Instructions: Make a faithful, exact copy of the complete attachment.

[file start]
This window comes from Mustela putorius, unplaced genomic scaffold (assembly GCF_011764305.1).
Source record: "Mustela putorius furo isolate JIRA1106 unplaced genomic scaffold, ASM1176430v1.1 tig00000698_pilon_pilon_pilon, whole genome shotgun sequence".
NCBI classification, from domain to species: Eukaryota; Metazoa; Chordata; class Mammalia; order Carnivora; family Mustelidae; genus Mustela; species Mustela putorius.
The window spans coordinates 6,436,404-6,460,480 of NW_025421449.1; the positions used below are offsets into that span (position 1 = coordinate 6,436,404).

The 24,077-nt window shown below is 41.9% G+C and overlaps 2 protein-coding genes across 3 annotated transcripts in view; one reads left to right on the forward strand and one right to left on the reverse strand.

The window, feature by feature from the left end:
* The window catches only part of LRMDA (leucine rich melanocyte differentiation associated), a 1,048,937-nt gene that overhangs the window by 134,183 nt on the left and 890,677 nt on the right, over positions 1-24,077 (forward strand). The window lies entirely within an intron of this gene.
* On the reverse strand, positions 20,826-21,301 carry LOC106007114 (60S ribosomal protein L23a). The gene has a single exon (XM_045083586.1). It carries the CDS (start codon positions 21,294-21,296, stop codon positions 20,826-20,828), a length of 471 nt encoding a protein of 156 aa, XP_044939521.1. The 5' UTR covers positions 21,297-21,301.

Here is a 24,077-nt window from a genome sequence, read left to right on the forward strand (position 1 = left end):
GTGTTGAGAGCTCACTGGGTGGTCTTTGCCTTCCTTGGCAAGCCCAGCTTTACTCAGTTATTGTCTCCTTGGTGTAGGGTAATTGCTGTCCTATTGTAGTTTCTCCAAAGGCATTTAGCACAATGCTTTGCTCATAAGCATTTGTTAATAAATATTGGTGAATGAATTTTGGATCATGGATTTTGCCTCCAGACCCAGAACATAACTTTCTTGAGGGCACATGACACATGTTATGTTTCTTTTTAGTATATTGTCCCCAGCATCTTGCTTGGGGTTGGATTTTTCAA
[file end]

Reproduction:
This window comes from Mustela putorius, unplaced genomic scaffold (assembly GCF_011764305.1).
Source record: "Mustela putorius furo isolate JIRA1106 unplaced genomic scaffold, ASM1176430v1.1 tig00000698_pilon_pilon_pilon, whole genome shotgun sequence".
NCBI classification, from domain to species: Eukaryota; Metazoa; Chordata; class Mammalia; order Carnivora; family Mustelidae; genus Mustela; species Mustela putorius.
The window spans coordinates 6,436,404-6,460,480 of NW_025421449.1; the positions used below are offsets into that span (position 1 = coordinate 6,436,404).

The 24,077-nt window shown below is 41.9% G+C and overlaps 2 protein-coding genes across 3 annotated transcripts in view; one reads left to right on the forward strand and one right to left on the reverse strand.

The window, feature by feature from the left end:
* The window catches only part of LRMDA (leucine rich melanocyte differentiation associated), a 1,048,937-nt gene that overhangs the window by 134,183 nt on the left and 890,677 nt on the right, over positions 1-24,077 (forward strand). The window lies entirely within an intron of this gene.
* On the reverse strand, positions 20,826-21,301 carry LOC106007114 (60S ribosomal protein L23a). The gene has a single exon (XM_045083586.1). It carries the CDS (start codon positions 21,294-21,296, stop codon positions 20,826-20,828), a length of 471 nt encoding a protein of 156 aa, XP_044939521.1. The 5' UTR covers positions 21,297-21,301.

Here is a 24,077-nt window from a genome sequence, read left to right on the forward strand (position 1 = left end):
GTGTTGAGAGCTCACTGGGTGGTCTTTGCCTTCCTTGGCAAGCCCAGCTTTACTCAGTTATTGTCTCCTTGGTGTAGGGTAATTGCTGTCCTATTGTAGTTTCTCCAAAGGCATTTAGCACAATGCTTTGCTCATAAGCATTTGTTAATAAATATTGGTGAATGAATTTTGGATCATGGATTTTGCCTCCAGACCCAGAACATAACTTTCTTGAGGGCACATGACACATGTTATGTTTCTTTTTAGTATATTGTCCCCAGCATCTTGCTTGGGGTTGGATTTTTCAA